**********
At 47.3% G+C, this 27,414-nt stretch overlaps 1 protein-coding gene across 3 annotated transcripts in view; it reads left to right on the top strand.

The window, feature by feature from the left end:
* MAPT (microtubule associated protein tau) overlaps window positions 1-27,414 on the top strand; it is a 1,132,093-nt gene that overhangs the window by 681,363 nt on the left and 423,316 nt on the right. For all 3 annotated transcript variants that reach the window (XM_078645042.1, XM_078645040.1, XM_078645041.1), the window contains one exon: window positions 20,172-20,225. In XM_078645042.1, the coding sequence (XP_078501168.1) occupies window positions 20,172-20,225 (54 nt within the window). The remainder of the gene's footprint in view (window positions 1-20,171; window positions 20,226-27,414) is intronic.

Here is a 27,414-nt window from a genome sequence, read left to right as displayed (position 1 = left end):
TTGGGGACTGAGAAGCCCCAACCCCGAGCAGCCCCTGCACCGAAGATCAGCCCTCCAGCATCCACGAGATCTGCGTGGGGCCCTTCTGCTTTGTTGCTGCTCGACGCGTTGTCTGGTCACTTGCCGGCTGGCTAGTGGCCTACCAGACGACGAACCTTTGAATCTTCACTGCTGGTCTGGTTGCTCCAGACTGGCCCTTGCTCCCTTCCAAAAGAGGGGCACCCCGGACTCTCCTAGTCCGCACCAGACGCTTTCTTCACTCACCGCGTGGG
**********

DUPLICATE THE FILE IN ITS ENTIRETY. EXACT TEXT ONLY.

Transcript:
At 47.3% G+C, this 27,414-nt stretch overlaps 1 protein-coding gene across 3 annotated transcripts in view; it reads left to right on the top strand.

The window, feature by feature from the left end:
* MAPT (microtubule associated protein tau) overlaps window positions 1-27,414 on the top strand; it is a 1,132,093-nt gene that overhangs the window by 681,363 nt on the left and 423,316 nt on the right. For all 3 annotated transcript variants that reach the window (XM_078645042.1, XM_078645040.1, XM_078645041.1), the window contains one exon: window positions 20,172-20,225. In XM_078645042.1, the coding sequence (XP_078501168.1) occupies window positions 20,172-20,225 (54 nt within the window). The remainder of the gene's footprint in view (window positions 1-20,171; window positions 20,226-27,414) is intronic.

Here is a 27,414-nt window from a genome sequence, read left to right as displayed (position 1 = left end):
TTGGGGACTGAGAAGCCCCAACCCCGAGCAGCCCCTGCACCGAAGATCAGCCCTCCAGCATCCACGAGATCTGCGTGGGGCCCTTCTGCTTTGTTGCTGCTCGACGCGTTGTCTGGTCACTTGCCGGCTGGCTAGTGGCCTACCAGACGACGAACCTTTGAATCTTCACTGCTGGTCTGGTTGCTCCAGACTGGCCCTTGCTCCCTTCCAAAAGAGGGGCACCCCGGACTCTCCTAGTCCGCACCAGACGCTTTCTTCACTCACCGCGTGGG